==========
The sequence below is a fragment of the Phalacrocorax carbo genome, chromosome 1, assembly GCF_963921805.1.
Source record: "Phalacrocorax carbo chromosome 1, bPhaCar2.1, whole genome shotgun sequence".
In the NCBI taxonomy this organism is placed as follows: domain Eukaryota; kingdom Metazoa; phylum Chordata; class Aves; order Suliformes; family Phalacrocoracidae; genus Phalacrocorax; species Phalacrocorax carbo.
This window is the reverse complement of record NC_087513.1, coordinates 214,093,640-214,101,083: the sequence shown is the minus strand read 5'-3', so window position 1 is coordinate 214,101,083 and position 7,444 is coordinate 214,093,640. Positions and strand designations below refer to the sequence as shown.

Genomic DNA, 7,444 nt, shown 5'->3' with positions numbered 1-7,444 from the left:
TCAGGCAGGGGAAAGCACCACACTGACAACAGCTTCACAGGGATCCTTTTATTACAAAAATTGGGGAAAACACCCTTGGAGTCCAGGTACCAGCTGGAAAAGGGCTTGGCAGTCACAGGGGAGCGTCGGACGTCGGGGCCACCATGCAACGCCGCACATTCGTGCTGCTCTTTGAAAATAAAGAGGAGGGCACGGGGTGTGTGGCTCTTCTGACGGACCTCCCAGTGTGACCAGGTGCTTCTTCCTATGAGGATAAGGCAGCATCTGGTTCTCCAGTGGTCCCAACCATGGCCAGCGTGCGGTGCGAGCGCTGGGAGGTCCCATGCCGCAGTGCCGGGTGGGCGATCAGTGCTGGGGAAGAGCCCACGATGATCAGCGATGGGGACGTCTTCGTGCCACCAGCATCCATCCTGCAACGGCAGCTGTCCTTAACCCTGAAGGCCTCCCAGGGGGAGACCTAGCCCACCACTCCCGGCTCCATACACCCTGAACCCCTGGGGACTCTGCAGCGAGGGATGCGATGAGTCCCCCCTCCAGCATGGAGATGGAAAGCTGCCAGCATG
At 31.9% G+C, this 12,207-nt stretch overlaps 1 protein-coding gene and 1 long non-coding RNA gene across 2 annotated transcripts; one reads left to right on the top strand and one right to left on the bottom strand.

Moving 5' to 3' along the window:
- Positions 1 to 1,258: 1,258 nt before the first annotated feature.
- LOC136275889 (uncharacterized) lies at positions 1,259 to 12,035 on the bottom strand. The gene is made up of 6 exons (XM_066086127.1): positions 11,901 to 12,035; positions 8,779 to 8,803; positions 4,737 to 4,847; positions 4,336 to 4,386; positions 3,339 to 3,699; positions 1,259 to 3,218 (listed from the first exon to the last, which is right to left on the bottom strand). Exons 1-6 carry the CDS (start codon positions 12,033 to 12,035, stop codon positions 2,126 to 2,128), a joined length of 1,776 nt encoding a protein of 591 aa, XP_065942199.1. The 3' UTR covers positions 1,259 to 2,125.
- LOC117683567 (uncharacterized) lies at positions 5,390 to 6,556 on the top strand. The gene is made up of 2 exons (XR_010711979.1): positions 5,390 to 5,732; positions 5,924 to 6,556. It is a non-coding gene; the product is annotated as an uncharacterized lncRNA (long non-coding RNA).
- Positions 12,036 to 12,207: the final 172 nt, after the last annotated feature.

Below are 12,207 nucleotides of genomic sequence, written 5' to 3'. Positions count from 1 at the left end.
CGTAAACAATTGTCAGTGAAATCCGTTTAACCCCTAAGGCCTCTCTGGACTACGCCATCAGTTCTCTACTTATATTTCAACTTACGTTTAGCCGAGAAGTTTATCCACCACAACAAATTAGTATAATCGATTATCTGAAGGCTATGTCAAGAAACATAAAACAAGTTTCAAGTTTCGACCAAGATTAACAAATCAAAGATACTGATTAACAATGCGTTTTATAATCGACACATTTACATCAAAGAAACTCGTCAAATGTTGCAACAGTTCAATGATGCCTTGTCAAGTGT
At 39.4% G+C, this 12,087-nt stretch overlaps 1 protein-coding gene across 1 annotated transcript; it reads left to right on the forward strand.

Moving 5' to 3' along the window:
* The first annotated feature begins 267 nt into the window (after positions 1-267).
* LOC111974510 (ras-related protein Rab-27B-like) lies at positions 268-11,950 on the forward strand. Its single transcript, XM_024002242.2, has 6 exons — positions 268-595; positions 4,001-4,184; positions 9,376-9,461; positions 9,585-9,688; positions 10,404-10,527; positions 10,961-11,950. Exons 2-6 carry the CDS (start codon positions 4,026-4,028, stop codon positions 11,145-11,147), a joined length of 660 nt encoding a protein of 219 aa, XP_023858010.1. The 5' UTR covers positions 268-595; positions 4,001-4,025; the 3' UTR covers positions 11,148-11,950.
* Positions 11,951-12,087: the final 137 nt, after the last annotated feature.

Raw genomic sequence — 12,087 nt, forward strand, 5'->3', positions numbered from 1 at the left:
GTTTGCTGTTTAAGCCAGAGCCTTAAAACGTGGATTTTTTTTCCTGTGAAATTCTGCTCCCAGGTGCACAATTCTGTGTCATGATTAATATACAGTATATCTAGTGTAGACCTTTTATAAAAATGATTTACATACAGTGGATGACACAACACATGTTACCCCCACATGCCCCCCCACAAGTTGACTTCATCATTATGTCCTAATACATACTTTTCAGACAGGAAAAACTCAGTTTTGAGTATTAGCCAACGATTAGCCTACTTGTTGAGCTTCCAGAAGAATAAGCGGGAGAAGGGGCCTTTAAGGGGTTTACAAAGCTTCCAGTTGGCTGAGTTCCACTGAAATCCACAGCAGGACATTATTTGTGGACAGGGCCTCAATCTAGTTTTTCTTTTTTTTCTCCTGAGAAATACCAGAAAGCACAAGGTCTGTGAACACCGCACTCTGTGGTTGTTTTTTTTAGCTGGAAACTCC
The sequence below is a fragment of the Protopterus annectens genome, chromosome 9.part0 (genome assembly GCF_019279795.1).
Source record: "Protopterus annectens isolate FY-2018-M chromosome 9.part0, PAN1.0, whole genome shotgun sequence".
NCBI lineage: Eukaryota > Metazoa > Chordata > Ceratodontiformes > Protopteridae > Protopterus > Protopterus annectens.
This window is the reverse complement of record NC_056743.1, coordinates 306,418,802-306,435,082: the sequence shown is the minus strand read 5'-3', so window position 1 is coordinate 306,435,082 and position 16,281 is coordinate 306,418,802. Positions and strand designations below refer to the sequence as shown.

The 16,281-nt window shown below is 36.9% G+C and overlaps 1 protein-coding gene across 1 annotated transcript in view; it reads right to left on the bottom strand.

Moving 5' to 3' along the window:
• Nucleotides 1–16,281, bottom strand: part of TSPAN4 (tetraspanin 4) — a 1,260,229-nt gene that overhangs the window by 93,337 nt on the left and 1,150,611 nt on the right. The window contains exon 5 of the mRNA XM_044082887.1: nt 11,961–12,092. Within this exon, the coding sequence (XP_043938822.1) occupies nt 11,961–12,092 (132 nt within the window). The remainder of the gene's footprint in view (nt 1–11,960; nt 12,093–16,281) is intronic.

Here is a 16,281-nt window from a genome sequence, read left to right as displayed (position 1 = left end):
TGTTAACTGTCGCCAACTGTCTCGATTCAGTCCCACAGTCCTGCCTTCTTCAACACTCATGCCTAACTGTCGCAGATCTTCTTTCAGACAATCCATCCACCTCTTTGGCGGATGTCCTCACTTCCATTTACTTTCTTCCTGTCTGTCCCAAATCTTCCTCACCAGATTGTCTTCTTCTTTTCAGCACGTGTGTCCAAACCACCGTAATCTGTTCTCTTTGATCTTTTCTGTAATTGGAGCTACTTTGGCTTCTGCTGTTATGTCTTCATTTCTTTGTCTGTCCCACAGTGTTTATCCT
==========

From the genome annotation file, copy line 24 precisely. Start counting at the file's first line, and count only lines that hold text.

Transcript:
NCBI lineage: Eukaryota > Metazoa > Chordata > Ceratodontiformes > Protopteridae > Protopterus > Protopterus annectens.